According to a Quinnipiac University poll,
54 percent of New York State voters agree "that because of American
freedom of religion, Muslims have the right to build the mosque near
Ground Zero." That strikes me as a shockingly small majority—almost
half don’t feel that “religious freedom” by definition applies to all
religions, even when the question’s put that way?—but hey, glad to hear of majority support for basic American principles, right?
(RNS) Southern Baptist executive Richard Land was pleased at how religious Glenn Beck's "Restoring Honor" rally turned out to be. Bishop Harry Jackson, a black evangelical leader, was pleasantly surprised that the Fox News talk show host said things "some of my close friends could have written." And Liberty University President Jerry Falwell Jr. was among the faith leaders to enlist in Beck's new "Black Robe Regiment."
Six months before she was scheduled to be released on drug charges, Marilyn Shirley was raped in 2000 by a guard at the Texas prison where she was serving time. "I am still haunted by the words he whispered in my ear," Shirley recently recounted. "Do you think you're the only one?" her attacker asked her.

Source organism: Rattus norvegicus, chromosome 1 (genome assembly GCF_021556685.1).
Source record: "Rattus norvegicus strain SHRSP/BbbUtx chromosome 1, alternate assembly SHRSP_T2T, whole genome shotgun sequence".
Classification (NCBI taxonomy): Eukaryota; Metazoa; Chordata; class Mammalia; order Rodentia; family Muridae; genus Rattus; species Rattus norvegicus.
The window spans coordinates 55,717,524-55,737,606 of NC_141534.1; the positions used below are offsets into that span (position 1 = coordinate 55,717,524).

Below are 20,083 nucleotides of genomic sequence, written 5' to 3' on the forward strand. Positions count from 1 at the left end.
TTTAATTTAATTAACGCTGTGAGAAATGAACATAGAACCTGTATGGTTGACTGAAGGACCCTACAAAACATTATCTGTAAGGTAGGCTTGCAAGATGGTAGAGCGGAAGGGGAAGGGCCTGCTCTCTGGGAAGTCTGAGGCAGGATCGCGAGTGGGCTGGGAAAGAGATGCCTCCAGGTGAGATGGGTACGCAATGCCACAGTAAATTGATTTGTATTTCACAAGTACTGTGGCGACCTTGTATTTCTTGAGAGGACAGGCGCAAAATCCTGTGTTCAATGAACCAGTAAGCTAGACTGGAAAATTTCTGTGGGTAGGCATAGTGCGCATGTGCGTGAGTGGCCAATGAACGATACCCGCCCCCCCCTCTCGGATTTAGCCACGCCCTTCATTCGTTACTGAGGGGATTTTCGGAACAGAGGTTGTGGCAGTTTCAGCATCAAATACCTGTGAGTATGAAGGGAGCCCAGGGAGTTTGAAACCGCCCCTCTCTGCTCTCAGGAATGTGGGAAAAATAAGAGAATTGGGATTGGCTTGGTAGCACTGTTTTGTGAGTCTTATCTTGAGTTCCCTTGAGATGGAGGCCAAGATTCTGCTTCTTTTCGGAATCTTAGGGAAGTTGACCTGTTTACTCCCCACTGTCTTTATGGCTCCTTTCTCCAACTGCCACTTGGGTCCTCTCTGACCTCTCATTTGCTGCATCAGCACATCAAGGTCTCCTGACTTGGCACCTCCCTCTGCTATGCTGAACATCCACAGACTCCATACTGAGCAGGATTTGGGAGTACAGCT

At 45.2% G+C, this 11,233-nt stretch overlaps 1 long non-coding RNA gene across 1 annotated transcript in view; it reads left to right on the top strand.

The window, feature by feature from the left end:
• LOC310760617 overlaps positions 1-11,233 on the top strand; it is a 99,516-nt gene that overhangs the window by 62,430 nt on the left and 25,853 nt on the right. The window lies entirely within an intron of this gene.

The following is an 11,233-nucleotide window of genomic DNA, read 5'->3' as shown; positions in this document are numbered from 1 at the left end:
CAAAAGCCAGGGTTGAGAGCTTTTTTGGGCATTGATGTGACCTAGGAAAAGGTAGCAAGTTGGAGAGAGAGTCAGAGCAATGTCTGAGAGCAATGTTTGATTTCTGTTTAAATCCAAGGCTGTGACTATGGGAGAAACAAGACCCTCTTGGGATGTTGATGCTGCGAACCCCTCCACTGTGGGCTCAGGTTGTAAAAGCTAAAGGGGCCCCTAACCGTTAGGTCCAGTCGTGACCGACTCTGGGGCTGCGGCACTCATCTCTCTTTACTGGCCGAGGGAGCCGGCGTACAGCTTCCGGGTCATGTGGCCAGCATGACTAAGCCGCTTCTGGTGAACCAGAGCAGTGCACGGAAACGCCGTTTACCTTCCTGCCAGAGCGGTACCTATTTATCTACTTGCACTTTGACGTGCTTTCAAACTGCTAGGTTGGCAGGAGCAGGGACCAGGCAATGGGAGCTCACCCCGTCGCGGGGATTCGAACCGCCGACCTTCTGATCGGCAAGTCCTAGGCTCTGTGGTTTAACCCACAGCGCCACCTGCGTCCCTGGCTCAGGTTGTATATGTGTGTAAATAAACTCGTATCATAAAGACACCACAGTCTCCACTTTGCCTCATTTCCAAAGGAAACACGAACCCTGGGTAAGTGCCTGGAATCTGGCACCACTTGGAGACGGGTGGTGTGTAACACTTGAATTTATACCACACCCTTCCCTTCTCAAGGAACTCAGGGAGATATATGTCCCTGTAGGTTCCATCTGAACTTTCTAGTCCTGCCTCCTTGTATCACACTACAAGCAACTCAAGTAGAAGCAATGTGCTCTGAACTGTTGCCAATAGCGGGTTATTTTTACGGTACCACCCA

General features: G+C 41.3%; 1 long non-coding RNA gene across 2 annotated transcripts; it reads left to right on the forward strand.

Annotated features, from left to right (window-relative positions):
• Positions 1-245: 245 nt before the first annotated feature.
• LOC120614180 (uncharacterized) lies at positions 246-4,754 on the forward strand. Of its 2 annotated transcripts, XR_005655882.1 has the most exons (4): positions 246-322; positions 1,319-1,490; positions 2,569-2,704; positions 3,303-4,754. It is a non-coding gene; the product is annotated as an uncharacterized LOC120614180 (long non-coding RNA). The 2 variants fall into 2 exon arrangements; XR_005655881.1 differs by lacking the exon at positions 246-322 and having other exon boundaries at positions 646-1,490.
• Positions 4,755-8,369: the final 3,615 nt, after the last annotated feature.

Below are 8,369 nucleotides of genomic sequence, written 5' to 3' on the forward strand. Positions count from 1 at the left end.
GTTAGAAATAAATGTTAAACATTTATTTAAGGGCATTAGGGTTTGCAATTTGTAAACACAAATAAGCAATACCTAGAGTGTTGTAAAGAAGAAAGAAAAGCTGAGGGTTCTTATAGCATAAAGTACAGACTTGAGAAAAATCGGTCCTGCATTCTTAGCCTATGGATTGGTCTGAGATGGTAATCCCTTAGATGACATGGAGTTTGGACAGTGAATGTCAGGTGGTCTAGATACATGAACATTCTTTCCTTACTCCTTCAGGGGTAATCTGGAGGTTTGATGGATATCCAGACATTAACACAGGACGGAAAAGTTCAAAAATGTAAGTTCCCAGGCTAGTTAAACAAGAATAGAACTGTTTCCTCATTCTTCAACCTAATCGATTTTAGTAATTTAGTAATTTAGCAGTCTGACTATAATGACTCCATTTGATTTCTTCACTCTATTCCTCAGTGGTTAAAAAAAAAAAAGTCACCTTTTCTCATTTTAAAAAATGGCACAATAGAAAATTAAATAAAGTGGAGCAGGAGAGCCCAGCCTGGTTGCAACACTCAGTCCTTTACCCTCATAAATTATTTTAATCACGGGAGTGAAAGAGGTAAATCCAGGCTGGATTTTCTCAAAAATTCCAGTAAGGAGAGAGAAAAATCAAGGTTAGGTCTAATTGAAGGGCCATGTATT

World Vision, a Christian humanitarian organization, can fire employees who disagree with its theological tenets, a federal appeals court has ruled. In a 2-1 decision, the Ninth U.S. Circuit Court of Appeals said on August 23 that World Vision is a "religious corporation" and therefore exempt from a federal law that bars faith-based discrimination.
Dr. Paul Farmer, an infectious disease specialist known for his work in Haiti, has been to Liberia and planned to go back again in the fight against Ebola. According to Farmer, the outbreak of Ebola is a symptom of a very poor and weak health-care system in the three West African countries where it is spreading. In Liberia there is one physician per 100,000 people, compared to 240 in the United States. The president of Liberia points out that the Dallas Cowboys stadium uses more electricity each year than her whole country. Vaccines and drugs don’t exist because Ebola’s victims are poor and—so far—not very numerous (London Review of Books, October 23).